I also do like the idea of independently creating the visual plans for urban developments and bringing that to the public. Once people can see what could be, they will be more likely to fight for it.

I for one am willing to help.

GMichaud said...

Rick I meant to say that leadership will naturally arise from the blogs and cause action to occur.

The fact that the lid proposal is the only one talked about is because that is how the power structure along with major media does things. The public is ignored if they want their way.

Your blog about the New Memorial Drive was great. It could be a beautiful and humane boulevard.

That idea along with many others should be in open public discussion.

That's why an open planning studio, a nonprofit, would circumvent the laggard power structure by creating plans for St. Louis and the region.


It is art and beyond the consideration of the power structure. The public would become engaged with these graphic explanations of city planning supported by the blogs.

Rick Bonasch said...

Yesterday after work I stopped by a political networking/fundraising event. There were easily fifty people there in elected or appointed leadership positions in the city.

I mentioned the lid idea to a couple of them. One person's response was that it might happen when my "grandkids have gray hair". Another was a little more open to it, thinking it probably made more sense than a grand entertainment, tourism attraction along our basically industrial canal of a riverfront.

Then this morning, it dawned on me. So many key people in one room, had I had the huevos, I would have stood on a chair, asked for everyone's attention, and then made a pitch for the new Memorial Drive idea right there in front of all of them.

That would have either been a Jimmy Stewart style "aha" movie moment, or an incredibly embarassing flop. Probably the latter.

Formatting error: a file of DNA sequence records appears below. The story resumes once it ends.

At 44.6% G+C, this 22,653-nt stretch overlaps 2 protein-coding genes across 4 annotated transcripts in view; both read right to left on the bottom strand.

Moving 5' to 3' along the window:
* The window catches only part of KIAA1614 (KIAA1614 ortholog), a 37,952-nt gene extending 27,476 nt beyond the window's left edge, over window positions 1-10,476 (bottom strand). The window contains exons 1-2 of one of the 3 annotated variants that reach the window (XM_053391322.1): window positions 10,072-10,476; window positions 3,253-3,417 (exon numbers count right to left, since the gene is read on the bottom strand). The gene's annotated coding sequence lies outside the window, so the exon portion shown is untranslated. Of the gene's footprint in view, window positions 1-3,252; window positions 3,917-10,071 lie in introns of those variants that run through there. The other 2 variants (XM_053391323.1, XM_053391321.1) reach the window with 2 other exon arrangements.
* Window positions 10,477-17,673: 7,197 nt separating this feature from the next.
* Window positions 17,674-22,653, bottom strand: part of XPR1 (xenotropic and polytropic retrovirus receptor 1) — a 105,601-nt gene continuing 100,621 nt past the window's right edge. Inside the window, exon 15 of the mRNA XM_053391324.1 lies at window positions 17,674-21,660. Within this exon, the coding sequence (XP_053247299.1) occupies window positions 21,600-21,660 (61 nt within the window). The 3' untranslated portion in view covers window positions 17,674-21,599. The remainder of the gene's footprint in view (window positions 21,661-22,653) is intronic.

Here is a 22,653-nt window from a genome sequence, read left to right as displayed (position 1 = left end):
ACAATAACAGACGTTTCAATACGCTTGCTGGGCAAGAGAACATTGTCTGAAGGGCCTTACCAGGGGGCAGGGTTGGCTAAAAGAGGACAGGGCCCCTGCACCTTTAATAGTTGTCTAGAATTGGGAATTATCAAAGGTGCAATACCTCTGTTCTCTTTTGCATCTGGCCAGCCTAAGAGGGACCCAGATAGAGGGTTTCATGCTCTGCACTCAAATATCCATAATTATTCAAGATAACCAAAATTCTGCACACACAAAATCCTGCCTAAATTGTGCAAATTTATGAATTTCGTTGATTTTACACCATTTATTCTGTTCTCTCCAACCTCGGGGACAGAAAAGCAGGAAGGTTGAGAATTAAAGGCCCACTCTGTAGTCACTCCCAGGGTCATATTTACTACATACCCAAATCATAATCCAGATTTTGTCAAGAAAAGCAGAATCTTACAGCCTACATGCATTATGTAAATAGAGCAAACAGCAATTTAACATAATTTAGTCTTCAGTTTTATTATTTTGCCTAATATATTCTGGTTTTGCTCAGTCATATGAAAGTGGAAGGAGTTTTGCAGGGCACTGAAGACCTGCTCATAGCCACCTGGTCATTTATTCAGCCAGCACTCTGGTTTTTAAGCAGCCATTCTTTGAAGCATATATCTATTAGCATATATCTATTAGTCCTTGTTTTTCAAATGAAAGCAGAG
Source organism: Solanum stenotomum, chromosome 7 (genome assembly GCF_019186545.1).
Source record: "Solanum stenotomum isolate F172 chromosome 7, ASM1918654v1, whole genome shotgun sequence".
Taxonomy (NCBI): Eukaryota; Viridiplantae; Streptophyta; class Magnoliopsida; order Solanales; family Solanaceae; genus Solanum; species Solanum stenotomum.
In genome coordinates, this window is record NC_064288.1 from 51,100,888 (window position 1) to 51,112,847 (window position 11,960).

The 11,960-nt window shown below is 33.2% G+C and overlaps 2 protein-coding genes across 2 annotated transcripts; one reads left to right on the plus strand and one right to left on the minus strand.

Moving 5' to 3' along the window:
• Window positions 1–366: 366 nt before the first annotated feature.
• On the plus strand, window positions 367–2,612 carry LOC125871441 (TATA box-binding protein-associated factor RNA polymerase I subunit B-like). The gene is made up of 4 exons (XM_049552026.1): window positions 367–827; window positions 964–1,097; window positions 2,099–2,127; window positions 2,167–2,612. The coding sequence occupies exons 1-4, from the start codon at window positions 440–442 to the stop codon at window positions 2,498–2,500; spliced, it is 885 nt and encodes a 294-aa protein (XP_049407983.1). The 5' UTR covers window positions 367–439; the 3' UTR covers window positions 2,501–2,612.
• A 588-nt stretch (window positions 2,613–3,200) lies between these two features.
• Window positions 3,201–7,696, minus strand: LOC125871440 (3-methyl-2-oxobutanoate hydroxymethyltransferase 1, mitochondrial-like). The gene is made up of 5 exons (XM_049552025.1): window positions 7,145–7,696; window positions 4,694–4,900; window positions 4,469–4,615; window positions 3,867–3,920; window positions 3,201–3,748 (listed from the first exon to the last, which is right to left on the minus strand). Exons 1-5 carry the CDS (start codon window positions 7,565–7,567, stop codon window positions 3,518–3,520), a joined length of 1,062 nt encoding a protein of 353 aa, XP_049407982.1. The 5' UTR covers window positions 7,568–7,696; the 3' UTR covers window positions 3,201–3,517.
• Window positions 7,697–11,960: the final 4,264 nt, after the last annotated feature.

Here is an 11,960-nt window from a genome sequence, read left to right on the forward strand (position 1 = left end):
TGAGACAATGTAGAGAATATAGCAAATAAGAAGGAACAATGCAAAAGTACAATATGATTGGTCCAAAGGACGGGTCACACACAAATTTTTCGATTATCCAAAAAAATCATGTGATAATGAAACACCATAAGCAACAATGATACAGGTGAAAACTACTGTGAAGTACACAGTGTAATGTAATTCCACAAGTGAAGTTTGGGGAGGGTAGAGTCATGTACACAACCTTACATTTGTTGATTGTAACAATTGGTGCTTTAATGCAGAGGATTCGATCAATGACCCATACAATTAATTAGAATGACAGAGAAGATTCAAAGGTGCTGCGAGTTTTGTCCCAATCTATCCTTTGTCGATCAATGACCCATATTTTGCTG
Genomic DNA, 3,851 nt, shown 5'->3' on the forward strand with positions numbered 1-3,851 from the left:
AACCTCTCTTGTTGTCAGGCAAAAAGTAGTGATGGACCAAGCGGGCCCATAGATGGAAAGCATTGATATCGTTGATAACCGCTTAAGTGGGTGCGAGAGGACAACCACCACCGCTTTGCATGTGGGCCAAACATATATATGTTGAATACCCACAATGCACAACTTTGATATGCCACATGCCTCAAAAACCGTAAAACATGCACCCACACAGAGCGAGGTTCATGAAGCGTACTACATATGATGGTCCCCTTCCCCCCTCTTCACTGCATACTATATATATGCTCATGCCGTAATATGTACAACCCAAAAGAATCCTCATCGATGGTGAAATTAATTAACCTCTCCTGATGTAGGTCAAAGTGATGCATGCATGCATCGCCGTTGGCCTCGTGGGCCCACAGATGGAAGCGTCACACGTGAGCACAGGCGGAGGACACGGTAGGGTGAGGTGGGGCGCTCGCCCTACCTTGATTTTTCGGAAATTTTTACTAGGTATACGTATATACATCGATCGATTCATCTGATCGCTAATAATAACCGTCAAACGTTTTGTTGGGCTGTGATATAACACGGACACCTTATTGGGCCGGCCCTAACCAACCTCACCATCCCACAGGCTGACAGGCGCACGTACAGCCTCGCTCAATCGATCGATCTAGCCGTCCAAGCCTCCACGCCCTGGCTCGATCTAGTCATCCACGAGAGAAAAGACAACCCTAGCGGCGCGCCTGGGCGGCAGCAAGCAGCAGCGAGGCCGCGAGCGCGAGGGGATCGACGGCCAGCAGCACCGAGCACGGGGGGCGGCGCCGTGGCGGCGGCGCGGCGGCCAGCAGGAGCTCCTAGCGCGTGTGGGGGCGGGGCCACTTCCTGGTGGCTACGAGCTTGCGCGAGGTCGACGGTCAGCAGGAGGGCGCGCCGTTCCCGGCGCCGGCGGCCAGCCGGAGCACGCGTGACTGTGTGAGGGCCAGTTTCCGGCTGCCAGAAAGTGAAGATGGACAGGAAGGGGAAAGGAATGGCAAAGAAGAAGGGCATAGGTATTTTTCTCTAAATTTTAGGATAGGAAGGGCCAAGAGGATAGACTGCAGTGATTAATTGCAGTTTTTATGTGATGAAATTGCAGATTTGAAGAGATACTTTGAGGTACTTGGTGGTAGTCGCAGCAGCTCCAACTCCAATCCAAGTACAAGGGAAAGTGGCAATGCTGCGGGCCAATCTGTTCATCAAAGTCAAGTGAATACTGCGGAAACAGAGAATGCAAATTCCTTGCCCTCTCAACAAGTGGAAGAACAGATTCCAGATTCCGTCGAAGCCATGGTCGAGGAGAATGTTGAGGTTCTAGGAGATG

So we go on to live another day.

The tough challenge on the new Memorial Drive idea I'm trying to break through is how to get past the point of nearly everyone saying they think it's a great idea, but in the next breath saying how it will never happen. It's like being almost there, but having your goal keep remaining centimeters out of reach.

GMichaud said...

I understand completely the frustration. It isn't right.
A through discussion of the Memorial Drive question should occur publicly along with a general in depth discussion.'
They use their magical "experts" to justify any decision, no matter how mediocre.
In the end they don't understand art, and they lose.
It will be interesting to watch what occurs. The quality of decisions with clean public discussions is important. (Not the sham public hearings of MoDot or the sculpture park in the Gateway Mall).
Alternative views certainly don't seem to be welcomed. But if new ideas are threats, it has to make you wonder just what is the motivation to ignore innovative urban solutions.
This all goes back the the first leadership failure, an explanation of how any arch project works with an overall city plan. How does it increase the urban health of St. Louis and the nation?
A new Memorial Drive might generate discussion on how it works with the transportation health of the region, of how to create energy savings. (If now is not the time to consider the redesign of transit and the city to become more energy efficient, then when is the time?)

Instead we are lucky to get an honest discussion of the project at hand.
The lack of overall strategies in transportation and city planning, even with war and serious energy questions to consider makes me wonder just what is the government doing?